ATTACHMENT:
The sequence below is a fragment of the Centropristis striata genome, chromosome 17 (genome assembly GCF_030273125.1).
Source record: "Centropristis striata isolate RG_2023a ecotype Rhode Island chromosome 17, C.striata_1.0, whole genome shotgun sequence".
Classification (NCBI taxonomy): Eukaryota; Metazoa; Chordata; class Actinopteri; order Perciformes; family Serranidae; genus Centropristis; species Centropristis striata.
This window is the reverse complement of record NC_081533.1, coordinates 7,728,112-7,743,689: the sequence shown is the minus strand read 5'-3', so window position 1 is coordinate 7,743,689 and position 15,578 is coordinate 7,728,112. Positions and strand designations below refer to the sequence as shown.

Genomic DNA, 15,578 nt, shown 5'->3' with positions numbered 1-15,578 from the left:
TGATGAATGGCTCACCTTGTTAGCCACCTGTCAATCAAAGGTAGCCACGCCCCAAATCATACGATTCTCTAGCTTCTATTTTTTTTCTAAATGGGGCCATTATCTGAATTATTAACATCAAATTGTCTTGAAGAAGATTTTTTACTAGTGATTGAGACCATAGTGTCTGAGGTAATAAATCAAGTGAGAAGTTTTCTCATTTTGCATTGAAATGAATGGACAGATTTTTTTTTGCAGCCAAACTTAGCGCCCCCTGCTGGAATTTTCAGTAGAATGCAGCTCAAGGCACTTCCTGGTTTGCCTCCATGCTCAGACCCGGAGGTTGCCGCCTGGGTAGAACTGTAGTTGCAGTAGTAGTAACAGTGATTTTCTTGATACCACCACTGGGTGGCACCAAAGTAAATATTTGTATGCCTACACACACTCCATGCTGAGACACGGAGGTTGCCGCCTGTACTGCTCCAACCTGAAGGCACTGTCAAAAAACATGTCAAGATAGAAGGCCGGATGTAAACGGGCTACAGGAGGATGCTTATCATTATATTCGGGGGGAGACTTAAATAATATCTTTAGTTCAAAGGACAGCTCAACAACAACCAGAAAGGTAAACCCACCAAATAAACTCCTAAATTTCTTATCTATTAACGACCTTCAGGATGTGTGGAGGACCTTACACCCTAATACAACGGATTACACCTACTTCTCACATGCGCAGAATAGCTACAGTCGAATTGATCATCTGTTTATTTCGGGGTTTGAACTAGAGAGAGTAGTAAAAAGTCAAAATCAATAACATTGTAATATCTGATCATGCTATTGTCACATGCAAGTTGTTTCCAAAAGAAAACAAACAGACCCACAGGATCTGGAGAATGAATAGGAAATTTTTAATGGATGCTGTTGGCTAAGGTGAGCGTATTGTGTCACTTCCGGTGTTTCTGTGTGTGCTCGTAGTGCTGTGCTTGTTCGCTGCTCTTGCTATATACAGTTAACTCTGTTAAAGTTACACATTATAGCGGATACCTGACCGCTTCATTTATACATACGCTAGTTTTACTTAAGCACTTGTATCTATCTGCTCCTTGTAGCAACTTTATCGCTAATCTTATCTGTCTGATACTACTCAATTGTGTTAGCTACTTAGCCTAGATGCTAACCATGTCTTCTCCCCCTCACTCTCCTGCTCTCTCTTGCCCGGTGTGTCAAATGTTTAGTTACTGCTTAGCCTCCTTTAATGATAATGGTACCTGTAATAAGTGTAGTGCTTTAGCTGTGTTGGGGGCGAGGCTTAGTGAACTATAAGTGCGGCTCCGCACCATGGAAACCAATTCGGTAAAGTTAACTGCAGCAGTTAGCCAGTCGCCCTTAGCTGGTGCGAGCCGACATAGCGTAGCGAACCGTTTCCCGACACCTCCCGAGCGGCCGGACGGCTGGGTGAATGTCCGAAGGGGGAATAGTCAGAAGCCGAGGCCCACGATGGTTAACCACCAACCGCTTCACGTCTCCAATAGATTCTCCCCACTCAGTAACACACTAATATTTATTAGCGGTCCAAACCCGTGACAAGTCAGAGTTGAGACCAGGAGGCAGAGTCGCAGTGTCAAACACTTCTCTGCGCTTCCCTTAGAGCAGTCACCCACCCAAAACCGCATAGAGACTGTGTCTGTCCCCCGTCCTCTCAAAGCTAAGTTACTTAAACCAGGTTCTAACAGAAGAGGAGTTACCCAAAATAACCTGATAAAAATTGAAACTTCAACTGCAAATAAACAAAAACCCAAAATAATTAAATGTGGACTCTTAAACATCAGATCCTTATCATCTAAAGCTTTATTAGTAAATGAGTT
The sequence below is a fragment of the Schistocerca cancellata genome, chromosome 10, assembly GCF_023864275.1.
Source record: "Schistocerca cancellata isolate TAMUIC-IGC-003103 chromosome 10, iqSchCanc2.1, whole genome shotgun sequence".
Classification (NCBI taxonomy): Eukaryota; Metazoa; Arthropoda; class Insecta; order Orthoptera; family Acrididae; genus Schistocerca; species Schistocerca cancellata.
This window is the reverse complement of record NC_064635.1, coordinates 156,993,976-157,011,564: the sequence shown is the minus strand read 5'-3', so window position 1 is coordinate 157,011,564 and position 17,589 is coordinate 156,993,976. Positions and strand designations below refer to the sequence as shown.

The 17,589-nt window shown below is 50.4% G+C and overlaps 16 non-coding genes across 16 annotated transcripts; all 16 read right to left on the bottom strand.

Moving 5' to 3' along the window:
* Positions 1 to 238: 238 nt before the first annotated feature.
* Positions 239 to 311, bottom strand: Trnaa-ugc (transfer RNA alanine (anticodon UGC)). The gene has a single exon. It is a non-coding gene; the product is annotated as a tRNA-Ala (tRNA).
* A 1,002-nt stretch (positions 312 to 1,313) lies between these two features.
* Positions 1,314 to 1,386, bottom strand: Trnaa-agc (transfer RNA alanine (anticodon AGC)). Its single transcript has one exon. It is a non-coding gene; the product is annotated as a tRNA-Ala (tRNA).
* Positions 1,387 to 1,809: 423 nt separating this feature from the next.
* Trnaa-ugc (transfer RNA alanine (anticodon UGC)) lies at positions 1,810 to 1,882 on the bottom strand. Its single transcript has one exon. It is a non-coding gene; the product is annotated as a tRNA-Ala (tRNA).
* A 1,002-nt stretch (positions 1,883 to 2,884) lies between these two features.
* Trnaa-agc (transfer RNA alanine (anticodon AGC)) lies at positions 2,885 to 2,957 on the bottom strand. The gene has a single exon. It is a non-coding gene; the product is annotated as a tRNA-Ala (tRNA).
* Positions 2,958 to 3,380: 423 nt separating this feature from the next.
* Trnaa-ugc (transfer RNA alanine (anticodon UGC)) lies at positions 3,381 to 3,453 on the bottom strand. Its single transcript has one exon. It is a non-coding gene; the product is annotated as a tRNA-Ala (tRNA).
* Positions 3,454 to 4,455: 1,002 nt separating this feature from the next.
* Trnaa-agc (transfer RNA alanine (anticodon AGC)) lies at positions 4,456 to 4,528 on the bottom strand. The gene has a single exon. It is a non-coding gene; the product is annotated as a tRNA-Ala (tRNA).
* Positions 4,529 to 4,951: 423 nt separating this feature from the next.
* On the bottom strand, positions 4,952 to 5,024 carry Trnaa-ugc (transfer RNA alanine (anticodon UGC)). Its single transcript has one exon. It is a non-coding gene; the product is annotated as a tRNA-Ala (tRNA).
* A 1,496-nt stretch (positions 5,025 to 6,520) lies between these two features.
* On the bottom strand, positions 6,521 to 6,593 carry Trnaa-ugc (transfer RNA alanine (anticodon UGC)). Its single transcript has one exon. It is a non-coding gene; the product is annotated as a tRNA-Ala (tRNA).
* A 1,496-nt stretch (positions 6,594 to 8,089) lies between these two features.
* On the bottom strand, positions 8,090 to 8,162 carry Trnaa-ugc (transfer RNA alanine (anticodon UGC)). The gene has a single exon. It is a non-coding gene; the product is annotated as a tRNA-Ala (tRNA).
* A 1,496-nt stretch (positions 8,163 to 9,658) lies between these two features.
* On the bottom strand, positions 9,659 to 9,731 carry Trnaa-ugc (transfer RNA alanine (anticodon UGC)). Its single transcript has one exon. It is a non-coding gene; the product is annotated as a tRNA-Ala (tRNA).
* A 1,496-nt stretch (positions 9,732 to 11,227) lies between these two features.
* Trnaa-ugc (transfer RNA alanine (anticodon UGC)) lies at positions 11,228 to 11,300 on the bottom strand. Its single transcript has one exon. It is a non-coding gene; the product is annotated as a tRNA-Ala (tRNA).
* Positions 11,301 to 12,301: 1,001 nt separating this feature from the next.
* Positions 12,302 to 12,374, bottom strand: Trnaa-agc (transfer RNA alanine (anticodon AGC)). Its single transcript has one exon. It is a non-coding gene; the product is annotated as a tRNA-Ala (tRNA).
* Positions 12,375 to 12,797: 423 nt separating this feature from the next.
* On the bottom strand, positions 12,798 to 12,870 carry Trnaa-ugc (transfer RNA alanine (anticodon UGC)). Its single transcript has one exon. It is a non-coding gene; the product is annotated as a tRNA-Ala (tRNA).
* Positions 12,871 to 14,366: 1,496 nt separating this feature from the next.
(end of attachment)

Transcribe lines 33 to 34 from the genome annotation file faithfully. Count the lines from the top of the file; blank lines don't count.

* A 1,496-nt stretch (positions 9,732 to 11,227) lies between these two features.
* Trnaa-ugc (transfer RNA alanine (anticodon UGC)) lies at positions 11,228 to 11,300 on the bottom strand. Its single transcript has one exon. It is a non-coding gene; the product is annotated as a tRNA-Ala (tRNA).